Why Nutritional Recommendations Change So Frequently 

In the 1990s, people trying to lose weight were told to avoid foods that were high in fat, even if it meant eating foods high in sugar instead. Every few years, we see different advice on whether eggs are a healthy miracle food or a surefire way to set yourself up for an early heart attack.

Nutritional recommendations from scientists and experts seem to change frequently. But if these recommendations are rooted in science, and science is meant to be an objective view on the world, why do all these changes occur?

The Value of Eating Healthy

From the time we’re children, it’s important to eat as healthily as possible, prioritizing your nutritional needs while avoiding ingredients or eating patterns that could harm you. With better nutritional intake, your body has more complete access to all the individual components it needs to build muscle, maintain your health, and stave off illness.

Unfortunately, “eating healthy” is going to look different depending on what year you’re living in.

The Old Food Pyramid (and Other Misguided Suggestions)

People above a certain age have at least one clear example of misguided nutritional suggestions coming from the top: the USDA’s “food pyramid.” For many years, this pyramid advised people to eat 6 to 11 servings of carbohydrates like bread and pasta every day; we know now that excessive carbohydrate intake can lead to an excessive consumption of calories, while simultaneously increasing the risk of diabetes.

This is a particularly egregious example because it’s not just slightly off; it provided recommendations that arguably did harm to people. How did this happen? And why does it keep happening?

Why Nutritional Recommendations Change So Frequently

These are just some of the reasons why nutritional recommendations change so frequently: 

1. The Irreducible Complexity of Nutrition

It’s incredibly difficult to understand nutrition on the level of individual components. Nutrition is a very complex field, with millions of different interactions that can’t be individually separated. As a simple example, it’s hard to understand the effects of sugar on the body when we very rarely consume sugar by itself. On top of that, every individual is unique in terms of genetics, environment, gut flora, and behavioral patterns – and all these variables can influence how nutrition affects you. In some ways, it’s impossible for scientists to make broad recommendations about nutrition, simply because every case is so complex and so unique.

2. The Demands of Long-Term Studies

If we really want to understand how nutrition affects our bodies and minds, we need to study those effects in the long term. Unfortunately, it’s very difficult and expensive to coordinate decades-long studies, so we don’t have many to review or learn from.

3. Flawed Data and Studies

Nutritional recommendations also suffer from flawed data and bad studies. If your sample size is too low, if you don’t have a proper control group, or if your study is influenced by profit-seeking corporations or governmental authorities, you’re going to end up with weak conclusions.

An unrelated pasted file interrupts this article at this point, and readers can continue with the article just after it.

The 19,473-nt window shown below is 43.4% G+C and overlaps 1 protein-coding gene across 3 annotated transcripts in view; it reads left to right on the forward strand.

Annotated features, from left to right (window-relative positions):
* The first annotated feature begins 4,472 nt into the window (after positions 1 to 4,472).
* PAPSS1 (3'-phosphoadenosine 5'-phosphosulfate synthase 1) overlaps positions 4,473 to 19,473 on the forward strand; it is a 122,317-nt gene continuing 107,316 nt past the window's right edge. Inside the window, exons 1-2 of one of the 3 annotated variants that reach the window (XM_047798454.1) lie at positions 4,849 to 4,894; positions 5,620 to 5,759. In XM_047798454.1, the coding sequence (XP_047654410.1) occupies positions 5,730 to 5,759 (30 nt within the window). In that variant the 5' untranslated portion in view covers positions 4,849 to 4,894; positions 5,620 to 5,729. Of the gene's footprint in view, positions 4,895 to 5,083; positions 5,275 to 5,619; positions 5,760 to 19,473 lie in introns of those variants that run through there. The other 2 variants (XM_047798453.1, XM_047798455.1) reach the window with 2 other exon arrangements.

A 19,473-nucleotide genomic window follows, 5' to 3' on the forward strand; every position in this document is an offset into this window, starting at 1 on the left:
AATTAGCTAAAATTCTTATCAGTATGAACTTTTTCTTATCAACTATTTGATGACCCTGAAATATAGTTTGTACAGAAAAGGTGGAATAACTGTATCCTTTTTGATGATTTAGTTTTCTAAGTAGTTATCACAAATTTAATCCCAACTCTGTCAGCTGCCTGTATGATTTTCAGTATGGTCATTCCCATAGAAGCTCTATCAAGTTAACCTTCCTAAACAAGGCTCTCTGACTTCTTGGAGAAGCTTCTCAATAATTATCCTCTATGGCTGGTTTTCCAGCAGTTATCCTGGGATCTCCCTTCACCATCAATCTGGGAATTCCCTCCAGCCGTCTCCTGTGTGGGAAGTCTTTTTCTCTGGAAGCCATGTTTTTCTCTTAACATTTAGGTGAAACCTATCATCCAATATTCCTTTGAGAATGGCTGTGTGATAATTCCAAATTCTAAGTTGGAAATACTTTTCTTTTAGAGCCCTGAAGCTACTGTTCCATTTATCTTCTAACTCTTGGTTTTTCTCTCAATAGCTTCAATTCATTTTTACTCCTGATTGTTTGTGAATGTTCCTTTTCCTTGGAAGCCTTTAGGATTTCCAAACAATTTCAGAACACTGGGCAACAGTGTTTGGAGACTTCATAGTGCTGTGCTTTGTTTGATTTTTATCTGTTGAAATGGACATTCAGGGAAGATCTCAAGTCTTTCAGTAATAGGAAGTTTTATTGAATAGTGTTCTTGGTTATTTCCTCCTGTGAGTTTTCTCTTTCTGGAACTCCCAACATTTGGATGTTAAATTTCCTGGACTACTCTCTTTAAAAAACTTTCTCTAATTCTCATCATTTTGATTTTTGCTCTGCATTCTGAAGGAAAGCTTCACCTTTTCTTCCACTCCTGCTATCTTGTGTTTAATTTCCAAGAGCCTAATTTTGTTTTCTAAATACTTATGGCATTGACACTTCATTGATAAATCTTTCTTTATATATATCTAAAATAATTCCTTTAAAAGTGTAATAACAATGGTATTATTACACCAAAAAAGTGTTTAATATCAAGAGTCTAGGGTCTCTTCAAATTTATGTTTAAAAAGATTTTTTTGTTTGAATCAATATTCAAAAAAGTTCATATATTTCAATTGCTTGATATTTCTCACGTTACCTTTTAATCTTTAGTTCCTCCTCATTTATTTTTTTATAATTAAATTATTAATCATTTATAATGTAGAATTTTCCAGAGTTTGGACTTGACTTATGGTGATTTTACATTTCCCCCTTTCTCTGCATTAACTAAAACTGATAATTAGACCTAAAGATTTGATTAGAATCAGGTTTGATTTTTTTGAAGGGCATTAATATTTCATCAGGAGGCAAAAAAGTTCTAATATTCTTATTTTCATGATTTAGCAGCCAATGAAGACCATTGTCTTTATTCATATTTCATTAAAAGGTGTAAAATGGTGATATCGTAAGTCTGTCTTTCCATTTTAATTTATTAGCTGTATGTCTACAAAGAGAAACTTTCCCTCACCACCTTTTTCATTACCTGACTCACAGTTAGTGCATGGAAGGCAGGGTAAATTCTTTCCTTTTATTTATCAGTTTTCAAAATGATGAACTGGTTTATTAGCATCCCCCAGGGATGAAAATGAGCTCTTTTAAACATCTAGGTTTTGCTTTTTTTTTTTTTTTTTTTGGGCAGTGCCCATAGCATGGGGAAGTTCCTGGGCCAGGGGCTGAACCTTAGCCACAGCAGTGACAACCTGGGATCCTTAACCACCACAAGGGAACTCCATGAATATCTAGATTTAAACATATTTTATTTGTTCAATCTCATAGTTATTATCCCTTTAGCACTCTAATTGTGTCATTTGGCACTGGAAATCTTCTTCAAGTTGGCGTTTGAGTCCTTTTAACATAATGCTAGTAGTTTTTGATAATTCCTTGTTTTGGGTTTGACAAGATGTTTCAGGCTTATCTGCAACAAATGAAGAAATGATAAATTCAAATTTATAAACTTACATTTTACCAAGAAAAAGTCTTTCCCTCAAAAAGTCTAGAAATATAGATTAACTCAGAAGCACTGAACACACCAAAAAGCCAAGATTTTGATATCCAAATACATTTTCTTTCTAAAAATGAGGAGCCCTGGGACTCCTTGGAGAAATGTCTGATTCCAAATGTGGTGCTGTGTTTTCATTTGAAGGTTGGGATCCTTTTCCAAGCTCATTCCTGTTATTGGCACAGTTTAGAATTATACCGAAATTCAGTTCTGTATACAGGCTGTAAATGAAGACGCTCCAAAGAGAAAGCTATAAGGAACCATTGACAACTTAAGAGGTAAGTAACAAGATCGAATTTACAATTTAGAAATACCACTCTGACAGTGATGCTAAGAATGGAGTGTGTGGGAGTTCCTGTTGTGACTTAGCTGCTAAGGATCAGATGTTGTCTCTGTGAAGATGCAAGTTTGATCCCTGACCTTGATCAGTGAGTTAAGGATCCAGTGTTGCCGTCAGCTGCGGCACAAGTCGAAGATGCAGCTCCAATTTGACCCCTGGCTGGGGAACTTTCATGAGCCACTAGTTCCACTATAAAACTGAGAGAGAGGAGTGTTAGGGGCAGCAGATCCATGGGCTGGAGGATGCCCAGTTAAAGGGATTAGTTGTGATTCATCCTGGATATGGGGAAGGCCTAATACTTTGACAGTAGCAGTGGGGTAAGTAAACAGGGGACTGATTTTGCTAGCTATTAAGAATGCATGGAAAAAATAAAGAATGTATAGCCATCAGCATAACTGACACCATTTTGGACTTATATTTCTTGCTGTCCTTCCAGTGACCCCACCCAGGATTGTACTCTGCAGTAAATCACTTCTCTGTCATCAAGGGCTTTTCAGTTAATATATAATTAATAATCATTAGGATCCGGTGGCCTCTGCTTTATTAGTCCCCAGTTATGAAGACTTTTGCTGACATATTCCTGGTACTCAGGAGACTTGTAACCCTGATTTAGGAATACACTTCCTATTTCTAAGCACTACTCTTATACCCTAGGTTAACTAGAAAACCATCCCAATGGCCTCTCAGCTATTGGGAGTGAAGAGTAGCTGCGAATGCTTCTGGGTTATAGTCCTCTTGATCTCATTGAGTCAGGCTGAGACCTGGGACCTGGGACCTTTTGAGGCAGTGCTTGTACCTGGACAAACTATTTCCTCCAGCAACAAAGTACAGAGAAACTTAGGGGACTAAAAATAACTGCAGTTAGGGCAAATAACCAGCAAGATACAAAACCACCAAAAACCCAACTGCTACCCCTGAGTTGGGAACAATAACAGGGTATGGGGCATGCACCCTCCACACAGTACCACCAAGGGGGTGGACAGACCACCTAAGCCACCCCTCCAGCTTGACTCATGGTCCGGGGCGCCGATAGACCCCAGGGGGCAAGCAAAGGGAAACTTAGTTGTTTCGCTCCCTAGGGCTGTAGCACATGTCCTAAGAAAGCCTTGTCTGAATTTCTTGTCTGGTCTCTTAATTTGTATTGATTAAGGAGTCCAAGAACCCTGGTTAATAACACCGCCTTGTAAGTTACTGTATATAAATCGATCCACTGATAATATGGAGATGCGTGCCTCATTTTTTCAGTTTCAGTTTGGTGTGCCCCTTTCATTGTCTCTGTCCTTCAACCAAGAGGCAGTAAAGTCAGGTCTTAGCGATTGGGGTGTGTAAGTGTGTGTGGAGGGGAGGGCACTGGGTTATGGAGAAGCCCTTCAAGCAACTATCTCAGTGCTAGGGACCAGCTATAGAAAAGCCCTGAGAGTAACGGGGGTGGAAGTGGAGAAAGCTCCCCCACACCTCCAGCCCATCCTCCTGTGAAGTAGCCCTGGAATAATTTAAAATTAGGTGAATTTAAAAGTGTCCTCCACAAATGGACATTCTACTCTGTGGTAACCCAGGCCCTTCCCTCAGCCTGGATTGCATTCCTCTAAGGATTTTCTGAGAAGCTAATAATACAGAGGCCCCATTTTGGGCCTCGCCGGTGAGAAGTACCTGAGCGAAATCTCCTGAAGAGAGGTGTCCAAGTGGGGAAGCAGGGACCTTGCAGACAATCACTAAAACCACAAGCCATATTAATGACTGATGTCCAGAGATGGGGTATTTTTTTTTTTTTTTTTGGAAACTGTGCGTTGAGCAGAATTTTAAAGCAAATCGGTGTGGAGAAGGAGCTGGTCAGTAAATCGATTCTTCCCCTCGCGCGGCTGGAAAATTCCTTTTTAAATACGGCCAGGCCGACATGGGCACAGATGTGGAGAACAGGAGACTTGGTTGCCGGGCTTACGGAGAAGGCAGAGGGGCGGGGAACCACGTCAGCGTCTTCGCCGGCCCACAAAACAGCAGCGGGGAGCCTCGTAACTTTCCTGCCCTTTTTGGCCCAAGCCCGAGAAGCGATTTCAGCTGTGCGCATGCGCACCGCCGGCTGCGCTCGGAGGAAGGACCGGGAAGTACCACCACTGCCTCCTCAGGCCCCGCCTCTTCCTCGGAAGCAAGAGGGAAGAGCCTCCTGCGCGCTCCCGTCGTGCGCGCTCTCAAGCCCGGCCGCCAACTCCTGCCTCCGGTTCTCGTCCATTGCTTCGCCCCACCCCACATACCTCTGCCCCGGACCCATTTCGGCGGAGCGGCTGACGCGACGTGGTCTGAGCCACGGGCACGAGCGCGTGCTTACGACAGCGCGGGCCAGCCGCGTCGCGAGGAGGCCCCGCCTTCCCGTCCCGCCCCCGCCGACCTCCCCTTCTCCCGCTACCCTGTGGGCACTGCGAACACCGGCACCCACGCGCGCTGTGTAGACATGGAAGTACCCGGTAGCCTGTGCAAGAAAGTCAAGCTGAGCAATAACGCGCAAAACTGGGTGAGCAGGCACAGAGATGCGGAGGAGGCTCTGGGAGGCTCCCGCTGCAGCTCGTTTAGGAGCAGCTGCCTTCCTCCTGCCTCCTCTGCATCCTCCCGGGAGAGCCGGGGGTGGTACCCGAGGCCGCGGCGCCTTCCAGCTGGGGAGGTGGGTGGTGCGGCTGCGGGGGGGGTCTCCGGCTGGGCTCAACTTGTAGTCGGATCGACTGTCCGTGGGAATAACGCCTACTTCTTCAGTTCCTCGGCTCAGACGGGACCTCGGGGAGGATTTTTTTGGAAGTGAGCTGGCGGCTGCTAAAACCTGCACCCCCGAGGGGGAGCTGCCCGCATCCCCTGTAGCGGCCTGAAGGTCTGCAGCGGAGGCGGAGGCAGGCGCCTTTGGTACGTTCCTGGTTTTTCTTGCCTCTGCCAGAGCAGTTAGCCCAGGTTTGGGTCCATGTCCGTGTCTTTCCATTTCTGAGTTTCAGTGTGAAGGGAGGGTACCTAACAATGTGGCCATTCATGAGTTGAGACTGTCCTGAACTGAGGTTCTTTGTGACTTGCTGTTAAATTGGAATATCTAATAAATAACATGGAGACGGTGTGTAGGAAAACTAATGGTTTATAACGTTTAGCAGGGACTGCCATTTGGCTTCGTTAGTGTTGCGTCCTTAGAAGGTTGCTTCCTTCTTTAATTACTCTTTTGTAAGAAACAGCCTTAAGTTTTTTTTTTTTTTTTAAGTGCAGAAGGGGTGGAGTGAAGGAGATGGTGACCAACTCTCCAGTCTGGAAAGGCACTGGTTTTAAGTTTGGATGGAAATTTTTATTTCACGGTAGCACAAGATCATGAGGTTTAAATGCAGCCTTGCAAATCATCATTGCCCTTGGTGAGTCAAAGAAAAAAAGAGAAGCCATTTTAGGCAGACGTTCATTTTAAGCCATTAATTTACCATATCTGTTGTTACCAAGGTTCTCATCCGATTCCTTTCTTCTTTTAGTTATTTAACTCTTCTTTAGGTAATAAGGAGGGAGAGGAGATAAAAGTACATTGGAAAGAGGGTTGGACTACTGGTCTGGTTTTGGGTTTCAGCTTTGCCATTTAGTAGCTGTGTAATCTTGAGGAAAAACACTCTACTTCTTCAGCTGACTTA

4. Misleading, Sensational Headlines

When most people talk about new developments in the world of nutrition, they’re not talking about the consensus of the scientific community. Instead, they’re probably talking about a series of headlines they saw across major news organizations. Unfortunately, these headlines are often misleading, since they’re often designed to be as sensationalized and polarizing as possible. Journalists are less interested in accurately reporting the facts and more interested in getting you to click on an interesting article, so we often see nutritional recommendations misstated or misrepresented in the news.

5. Third Party Influences

Another factor to keep in mind is the fact that not all people making nutritional recommendations have your best interests in mind. One simple example of this is the sugar industry paying scientists to attribute a rise in obesity to fat consumption, rather than sugar consumption. You must always keep the motivations of individuals in mind when considering whether to accept their stated conclusions – even if those individuals call themselves objective scientists.

What You Can Do

There isn’t much you can do to change the scientific community or our approach to journalism, but there are some corrective measures you can take now that you know why nutritional recommendations change so much:

1. Read Beyond Headlines

Never take a headline at face value. In some cases, they’re misleading. In other cases, they’re downright false. If you’re interested in the headline, read the article, and push yourself to read the original scientific research to fully understand what’s going on.

2. Consult Multiple Sources

Don’t assume that a single source has all the answers. Look at the work done by multiple different scientists to validate your hypotheses. If many different people are saying the same thing, it’s probably more likely to be true.

3. Take Recommendations with a Grain of Salt

Whenever an authoritative person or organization makes a recommendation about nutrition, take that recommendation with a grain of salt. There’s always a chance it could be labeled as untrue in a few years.

Nutrition is a very complex science, and we’re only starting to truly understand it. Today’s surefire recommendations may come under sharp scrutiny tomorrow, and we might as well throw out any information more than 20 years old. Still, healthy eating is important, so it’s important for us to continue advancing in this field so we can clear up our misconceptions and find more accurate nutritional guidelines.

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